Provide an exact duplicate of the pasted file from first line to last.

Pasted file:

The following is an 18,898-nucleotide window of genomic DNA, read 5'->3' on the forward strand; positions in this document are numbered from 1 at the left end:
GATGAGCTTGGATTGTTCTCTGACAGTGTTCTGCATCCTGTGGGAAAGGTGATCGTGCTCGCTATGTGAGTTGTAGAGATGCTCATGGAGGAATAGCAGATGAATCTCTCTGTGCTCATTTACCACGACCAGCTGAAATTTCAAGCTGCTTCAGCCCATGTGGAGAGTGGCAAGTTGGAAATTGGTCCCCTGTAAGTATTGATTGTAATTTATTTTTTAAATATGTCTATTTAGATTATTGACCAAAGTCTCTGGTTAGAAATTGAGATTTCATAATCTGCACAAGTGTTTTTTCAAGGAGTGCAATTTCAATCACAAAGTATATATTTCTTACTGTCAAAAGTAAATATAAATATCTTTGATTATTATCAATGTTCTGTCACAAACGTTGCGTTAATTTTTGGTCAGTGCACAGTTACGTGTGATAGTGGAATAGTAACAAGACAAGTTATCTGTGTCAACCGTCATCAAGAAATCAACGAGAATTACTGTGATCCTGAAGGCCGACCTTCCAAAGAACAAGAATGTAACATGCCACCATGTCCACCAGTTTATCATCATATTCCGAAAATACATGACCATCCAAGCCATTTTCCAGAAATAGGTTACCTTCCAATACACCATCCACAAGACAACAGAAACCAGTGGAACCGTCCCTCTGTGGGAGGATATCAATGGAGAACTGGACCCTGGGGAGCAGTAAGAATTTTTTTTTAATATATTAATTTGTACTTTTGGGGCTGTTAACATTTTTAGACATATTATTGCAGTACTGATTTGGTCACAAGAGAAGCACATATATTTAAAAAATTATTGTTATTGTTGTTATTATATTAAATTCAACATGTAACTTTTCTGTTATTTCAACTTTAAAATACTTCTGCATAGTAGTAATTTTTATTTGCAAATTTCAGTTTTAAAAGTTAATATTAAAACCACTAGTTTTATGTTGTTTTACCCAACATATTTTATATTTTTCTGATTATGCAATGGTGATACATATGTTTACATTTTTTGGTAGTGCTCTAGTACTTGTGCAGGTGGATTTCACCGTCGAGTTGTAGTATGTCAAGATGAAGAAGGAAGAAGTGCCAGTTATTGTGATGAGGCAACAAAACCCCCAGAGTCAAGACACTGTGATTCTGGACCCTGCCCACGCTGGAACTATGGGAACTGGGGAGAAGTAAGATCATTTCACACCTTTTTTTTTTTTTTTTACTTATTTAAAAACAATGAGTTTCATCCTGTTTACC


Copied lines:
The following is an 18,898-nucleotide window of genomic DNA, read 5'->3' on the forward strand; positions in this document are numbered from 1 at the left end:
GATGAGCTTGGATTGTTCTCTGACAGTGTTCTGCATCCTGTGGGAAAGGTGATCGTGCTCGCTATGTGAGTTGTAGAGATGCTCATGGAGGAATAGCAGATGAATCTCTCTGTGCTCATTTACCACGACCAGCTGAAATTTCAAGCTGCTTCAGCCCATGTGGAGAGTGGCAAGTTGGAAATTGGTCCCCTGTAAGTATTGATTGTAATTTATTTTTTAAATATGTCTATTTAGATTATTGACCAAAGTCTCTGGTTAGAAATTGAGATTTCATAATCTGCACAAGTGTTTTTTCAAGGAGTGCAATTTCAATCACAAAGTATATATTTCTTACTGTCAAAAGTAAATATAAATATCTTTGATTATTATCAATGTTCTGTCACAAACGTTGCGTTAATTTTTGGTCAGTGCACAGTTACGTGTGATAGTGGAATAGTAACAAGACAAGTTATCTGTGTCAACCGTCATCAAGAAATCAACGAGAATTACTGTGATCCTGAAGGCCGACCTTCCAAAGAACAAGAATGTAACATGCCACCATGTCCACCAGTTTATCATCATATTCCGAAAATACATGACCATCCAAGCCATTTTCCAGAAATAGGTTACCTTCCAATACACCATCCACAAGACAACAGAAACCAGTGGAACCGTCCCTCTGTGGGAGGATATCAATGGAGAACTGGACCCTGGGGAGCAGTAAGAATTTTTTTTTAATATATTAATTTGTACTTTTGGGGCTGTTAACATTTTTAGACATATTATTGCAGTACTGATTTGGTCACAAGAGAAGCACATATATTTAAAAAATTATTGTTATTGTTGTTATTATATTAAATTCAACATGTAACTTTTCTGTTATTTCAACTTTAAAATACTTCTGCATAGTAGTAATTTTTATTTGCAAATTTCAGTTTTAAAAGTTAATATTAAAACCACTAGTTTTATGTTGTTTTACCCAACATATTTTATATTTTTCTGATTATGCAATGGTGATACATATGTTTACATTTTTTGGTAGTGCTCTAGTACTTGTGCAGGTGGATTTCACCGTCGAGTTGTAGTATGTCAAGATGAAGAAGGAAGAAGTGCCAGTTATTGTGATGAGGCAACAAAACCCCCAGAGTCAAGACACTGTGATTCTGGACCCTGCCCACGCTGGAACTATGGGAACTGGGGAGAAGTAAGATCATTTCACACCTTTTTTTTTTTTTTTTACTTATTTAAAAACAATGAGTTTCATCCTGTTTACC